Review: Jennifer Pike and Martin Roscoe at the King’s Hall, Ilkley on January 15 as part of the Ilkley Concert Club season

THE audience in a more than usually packed Kings Hall were treated last Wednesday to a wonderfully satisfying concert of violin and piano music.

Jennifer Pike, standing in at relatively short notice for an injured Tasmin Little and playing with one of her frequent duo partners, Martin Roscoe, gave a performance which perfectly combined virtuosity with total commitment to the music.

The highlight of the first half was a captivating account of Elgar’s little-heard Violin Sonata of 1918, the first fruit of his return to composition after a period of depression and which culminated in the Cello Concerto. This sonata however is very far from being depressing music. Violin and piano were ideally balanced, the violin playing was intense and authoritative in the bold, vigorous first movement, unbelievably light but precise in the ‘ghostly’ outer sections of the second and warm but yearning in the lyrical central section. The two players perfectly complemented each other, responding with sensitivity to each other’s moods both here and in the three Romances by Clara Schumann which followed after the interval.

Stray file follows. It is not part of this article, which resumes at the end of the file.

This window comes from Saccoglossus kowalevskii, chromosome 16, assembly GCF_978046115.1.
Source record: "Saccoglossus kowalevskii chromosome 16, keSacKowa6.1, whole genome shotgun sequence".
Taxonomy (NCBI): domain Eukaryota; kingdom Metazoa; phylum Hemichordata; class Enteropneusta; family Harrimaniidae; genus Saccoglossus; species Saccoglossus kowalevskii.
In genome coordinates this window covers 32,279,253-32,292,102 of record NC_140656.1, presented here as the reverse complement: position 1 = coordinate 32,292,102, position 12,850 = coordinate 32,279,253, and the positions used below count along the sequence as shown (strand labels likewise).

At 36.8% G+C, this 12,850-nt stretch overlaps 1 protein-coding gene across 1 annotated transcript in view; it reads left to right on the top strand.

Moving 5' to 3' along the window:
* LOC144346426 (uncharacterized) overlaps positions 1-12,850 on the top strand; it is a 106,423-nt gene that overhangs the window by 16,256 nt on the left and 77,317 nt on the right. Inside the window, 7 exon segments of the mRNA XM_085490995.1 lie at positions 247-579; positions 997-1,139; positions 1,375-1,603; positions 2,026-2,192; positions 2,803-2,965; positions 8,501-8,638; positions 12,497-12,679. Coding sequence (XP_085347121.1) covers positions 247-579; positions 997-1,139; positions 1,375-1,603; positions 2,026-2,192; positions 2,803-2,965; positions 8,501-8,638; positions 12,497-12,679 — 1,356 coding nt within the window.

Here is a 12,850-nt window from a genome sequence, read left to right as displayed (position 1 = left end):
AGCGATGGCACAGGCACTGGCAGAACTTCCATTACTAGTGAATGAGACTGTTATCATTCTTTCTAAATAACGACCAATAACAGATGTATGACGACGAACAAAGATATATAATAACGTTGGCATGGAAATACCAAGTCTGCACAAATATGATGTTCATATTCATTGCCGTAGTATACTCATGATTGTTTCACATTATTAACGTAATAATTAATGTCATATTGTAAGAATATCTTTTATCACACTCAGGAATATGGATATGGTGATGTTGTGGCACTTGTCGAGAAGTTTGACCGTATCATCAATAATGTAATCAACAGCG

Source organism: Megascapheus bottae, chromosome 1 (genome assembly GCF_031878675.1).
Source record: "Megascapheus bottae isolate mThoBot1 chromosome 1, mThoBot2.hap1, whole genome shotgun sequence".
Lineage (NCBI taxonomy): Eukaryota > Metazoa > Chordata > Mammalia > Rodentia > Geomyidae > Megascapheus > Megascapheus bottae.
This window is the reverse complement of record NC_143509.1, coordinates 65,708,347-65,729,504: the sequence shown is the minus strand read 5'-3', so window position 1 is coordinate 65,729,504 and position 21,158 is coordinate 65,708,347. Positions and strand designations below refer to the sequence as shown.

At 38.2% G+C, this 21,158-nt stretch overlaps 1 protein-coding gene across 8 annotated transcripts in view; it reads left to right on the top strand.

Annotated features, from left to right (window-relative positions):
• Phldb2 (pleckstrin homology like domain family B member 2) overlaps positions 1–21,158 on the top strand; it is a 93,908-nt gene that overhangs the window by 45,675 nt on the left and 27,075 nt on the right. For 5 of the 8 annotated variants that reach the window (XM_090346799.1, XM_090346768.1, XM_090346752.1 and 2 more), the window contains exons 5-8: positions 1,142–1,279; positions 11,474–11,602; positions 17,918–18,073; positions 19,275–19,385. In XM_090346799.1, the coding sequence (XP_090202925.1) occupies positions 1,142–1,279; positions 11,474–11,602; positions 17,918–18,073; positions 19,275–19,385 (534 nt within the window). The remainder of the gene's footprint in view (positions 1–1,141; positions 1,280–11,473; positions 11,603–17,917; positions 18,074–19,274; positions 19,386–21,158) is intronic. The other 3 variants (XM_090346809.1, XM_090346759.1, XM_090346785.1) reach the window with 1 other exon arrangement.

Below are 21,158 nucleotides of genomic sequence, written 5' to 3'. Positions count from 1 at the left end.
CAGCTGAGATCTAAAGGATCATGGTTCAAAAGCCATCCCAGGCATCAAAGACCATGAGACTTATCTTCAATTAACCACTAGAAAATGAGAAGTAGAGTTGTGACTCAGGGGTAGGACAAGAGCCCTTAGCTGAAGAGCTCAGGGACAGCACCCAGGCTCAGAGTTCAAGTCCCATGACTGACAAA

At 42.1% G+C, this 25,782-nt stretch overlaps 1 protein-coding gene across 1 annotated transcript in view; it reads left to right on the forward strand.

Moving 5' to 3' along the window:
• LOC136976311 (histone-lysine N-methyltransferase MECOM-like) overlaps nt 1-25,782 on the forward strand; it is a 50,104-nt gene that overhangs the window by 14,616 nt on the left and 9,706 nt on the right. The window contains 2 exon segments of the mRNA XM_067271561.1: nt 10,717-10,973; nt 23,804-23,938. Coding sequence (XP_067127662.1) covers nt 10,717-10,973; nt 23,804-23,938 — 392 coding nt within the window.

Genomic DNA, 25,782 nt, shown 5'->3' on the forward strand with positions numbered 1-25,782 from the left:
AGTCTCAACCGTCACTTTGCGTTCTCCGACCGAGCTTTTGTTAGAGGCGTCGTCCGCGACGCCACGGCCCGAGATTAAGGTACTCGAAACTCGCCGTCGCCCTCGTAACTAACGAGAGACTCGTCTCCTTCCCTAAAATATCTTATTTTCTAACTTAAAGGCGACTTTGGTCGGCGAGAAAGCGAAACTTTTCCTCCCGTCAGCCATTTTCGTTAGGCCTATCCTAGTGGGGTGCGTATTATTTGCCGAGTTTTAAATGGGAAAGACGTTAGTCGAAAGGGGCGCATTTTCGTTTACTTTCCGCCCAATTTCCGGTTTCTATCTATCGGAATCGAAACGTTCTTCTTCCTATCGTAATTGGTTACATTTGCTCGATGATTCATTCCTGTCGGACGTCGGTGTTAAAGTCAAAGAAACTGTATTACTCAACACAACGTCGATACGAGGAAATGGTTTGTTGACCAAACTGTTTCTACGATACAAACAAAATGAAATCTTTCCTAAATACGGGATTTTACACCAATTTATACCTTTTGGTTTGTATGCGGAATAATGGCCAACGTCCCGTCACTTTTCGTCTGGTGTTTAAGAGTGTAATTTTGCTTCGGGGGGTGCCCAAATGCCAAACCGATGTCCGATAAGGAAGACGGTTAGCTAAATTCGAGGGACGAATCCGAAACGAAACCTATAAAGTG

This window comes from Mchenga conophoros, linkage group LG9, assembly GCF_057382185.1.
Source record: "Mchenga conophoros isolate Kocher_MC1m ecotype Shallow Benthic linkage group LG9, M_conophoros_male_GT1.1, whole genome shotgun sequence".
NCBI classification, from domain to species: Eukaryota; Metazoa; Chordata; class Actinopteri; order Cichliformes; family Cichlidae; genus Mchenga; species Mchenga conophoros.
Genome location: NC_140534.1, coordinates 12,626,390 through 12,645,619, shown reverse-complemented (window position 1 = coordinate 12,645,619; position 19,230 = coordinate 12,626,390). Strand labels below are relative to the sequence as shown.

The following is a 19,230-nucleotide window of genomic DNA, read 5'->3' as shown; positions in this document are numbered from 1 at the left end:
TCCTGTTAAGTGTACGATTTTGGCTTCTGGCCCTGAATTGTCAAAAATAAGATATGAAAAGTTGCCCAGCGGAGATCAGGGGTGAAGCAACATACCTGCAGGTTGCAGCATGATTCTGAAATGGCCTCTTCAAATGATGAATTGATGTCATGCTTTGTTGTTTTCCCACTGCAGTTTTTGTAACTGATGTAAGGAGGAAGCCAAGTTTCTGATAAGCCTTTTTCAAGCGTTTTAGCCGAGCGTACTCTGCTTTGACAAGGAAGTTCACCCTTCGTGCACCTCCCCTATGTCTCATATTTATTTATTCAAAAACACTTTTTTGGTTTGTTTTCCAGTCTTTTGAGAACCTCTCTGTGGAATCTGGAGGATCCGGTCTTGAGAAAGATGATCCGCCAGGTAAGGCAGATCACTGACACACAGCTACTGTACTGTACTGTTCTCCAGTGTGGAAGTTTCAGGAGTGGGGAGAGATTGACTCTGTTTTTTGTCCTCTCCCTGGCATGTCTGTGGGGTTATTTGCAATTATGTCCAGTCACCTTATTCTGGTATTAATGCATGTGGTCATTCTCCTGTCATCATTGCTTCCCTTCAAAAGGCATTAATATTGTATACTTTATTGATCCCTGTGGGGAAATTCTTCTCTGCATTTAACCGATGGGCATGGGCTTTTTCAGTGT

It was a real treat then to hear the original 1914 violin and piano version of Vaughan Williams’s familiar The Lark Ascending played by Jennifer from memory! She placed each note with complete assurance, whether it was part of the dizzying runs and harmonics of the skylark’s song or of the simple pentatonic melodies at the heart of the piece, while the audience listened with rapt attention.

The concert concluded with Miklós Rósza’s Variations on a Hungarian Peasant Song, a feast of delights for the audience and a considerable challenge for both players with some real ‘gypsy’ fireworks in the later variations. There was warm and generous applause for what had been an exceptional recital, rewarded by a pitch-perfect performance of the ideal encore - Elgar’s Salut d’Amour.

Chris Skidmore